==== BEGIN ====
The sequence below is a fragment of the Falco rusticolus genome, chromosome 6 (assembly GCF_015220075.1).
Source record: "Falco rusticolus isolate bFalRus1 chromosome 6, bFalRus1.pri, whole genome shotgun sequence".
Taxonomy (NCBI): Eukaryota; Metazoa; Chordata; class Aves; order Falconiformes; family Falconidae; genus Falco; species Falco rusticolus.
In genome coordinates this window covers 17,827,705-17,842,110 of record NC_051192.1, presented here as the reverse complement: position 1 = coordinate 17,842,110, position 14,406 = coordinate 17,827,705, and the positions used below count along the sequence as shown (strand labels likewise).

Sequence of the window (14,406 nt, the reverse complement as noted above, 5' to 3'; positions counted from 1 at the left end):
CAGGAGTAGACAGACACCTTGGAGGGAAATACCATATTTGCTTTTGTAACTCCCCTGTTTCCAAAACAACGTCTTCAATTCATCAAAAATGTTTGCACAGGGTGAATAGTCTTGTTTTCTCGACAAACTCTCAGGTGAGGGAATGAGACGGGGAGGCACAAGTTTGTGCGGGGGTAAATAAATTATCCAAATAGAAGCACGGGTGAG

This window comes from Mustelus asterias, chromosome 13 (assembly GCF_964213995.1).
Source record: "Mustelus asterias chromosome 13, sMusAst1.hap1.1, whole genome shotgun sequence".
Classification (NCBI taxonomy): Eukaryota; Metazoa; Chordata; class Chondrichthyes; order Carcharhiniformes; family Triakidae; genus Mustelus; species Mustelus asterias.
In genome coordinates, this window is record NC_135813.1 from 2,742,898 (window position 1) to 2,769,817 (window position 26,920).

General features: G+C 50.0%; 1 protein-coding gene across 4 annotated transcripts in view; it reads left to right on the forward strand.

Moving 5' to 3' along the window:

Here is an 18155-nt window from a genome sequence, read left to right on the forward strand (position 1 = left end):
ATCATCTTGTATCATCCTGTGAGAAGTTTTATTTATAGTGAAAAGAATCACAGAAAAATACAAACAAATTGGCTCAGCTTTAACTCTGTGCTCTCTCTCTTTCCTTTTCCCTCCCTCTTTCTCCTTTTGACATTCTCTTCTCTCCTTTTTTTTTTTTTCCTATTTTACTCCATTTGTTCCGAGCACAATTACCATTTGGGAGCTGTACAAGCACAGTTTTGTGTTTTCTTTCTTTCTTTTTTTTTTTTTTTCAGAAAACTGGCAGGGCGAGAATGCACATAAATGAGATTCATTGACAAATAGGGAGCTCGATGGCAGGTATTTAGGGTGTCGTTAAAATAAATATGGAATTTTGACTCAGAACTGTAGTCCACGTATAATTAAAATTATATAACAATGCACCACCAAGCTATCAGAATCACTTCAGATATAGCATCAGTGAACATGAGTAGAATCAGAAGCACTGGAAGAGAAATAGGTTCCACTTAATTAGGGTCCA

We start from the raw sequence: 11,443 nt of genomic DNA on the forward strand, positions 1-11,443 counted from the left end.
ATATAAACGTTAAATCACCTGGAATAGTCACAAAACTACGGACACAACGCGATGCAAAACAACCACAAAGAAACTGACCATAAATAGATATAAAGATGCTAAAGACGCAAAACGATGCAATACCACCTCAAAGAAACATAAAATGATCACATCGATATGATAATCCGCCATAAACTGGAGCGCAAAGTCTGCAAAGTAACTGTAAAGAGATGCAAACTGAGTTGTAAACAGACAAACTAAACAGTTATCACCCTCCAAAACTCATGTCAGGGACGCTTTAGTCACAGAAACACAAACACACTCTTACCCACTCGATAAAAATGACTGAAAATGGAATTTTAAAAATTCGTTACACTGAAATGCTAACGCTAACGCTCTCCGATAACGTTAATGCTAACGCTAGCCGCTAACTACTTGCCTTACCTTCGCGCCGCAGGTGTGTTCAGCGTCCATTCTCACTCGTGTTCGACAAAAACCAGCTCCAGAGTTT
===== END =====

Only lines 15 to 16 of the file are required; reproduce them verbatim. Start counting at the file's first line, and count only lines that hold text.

We start from the raw sequence: 11,443 nt of genomic DNA on the forward strand, positions 1-11,443 counted from the left end.
ATATAAACGTTAAATCACCTGGAATAGTCACAAAACTACGGACACAACGCGATGCAAAACAACCACAAAGAAACTGACCATAAATAGATATAAAGATGCTAAAGACGCAAAACGATGCAATACCACCTCAAAGAAACATAAAATGATCACATCGATATGATAATCCGCCATAAACTGGAGCGCAAAGTCTGCAAAGTAACTGTAAAGAGATGCAAACTGAGTTGTAAACAGACAAACTAAACAGTTATCACCCTCCAAAACTCATGTCAGGGACGCTTTAGTCACAGAAACACAAACACACTCTTACCCACTCGATAAAAATGACTGAAAATGGAATTTTAAAAATTCGTTACACTGAAATGCTAACGCTAACGCTCTCCGATAACGTTAATGCTAACGCTAGCCGCTAACTACTTGCCTTACCTTCGCGCCGCAGGTGTGTTCAGCGTCCATTCTCACTCGTGTTCGACAAAAACCAGCTCCAGAGTTT